That is a great explanation.
Thanks for finding it.
I'm wondering what is going to happen next.

fredtobik said...

What insight, markets are affected by emotions, how suprising. Definetly pulitzer material.

I guess the industries that were created during the 90's are our imagination.

Sounds like someone bought stock... or webvan.. lol

Always someone elses fautl...

Anonymous said...

I'm wondering what is going to happen next.

Remember dot-coms?
Magic: The Gathering cards?
Black & White small-press comic books?

sf jack said...

fred -

Just wondering - could you name the industries created in the 90's?

Marinite said...

No doubt he is talking about internet companies (e.g., Google, eBay, etc.), miles and miles of optical fiber cable that was laid down, etc. The industries were created, got all puffed up by the bubble, and then came crashing back down to earth in terms of valuation. But the infrastructure is still there for new companies to use and for much cheaper and some companies obviously survived the crash and are chugging along.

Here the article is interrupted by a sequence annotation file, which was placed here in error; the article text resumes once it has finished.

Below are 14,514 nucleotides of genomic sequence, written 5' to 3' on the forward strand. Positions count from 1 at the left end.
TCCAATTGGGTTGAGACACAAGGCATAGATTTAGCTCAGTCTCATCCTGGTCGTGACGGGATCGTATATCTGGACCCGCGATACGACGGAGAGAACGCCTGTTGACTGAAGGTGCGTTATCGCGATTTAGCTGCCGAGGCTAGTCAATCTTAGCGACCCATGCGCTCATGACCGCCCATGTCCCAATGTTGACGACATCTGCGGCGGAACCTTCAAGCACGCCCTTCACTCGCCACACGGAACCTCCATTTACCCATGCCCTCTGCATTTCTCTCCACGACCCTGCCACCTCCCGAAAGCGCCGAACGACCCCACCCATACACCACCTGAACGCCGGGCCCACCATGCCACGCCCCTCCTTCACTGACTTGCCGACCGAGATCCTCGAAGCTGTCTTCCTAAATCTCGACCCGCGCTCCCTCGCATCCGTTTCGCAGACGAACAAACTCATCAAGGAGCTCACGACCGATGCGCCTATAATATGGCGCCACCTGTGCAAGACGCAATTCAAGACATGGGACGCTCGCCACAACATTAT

The same sort of thing will be said about granite countertops, stainless steel uber appliances, cherry hardwook cabinets, italian tiles, etc. Over-priced tract homes are the pets.coms of the 00's IMO. People will be able to get them for cheaper. It will just take longer than the stock markets took as houses are illiquid which sellers are now re-learning.

fredtobik said...

Jack - what marinite said.

Marinite - I am interested in your definition of a tract home.

sf jack said...

fred -

The "industries"? Is there really an internet industry? (as there's an automobile industry, or a biotech industry, or a travel & leisure industry?)

As for companies... Google is an advertising company. And probably a communications company of some kind. Albeit, both in new says.

And eBay, I can see that, it's new, bringing sellers and buyers together in a new way.

Fiber optic cables, for communicating? Boy, that really sounds like "new".


"tract house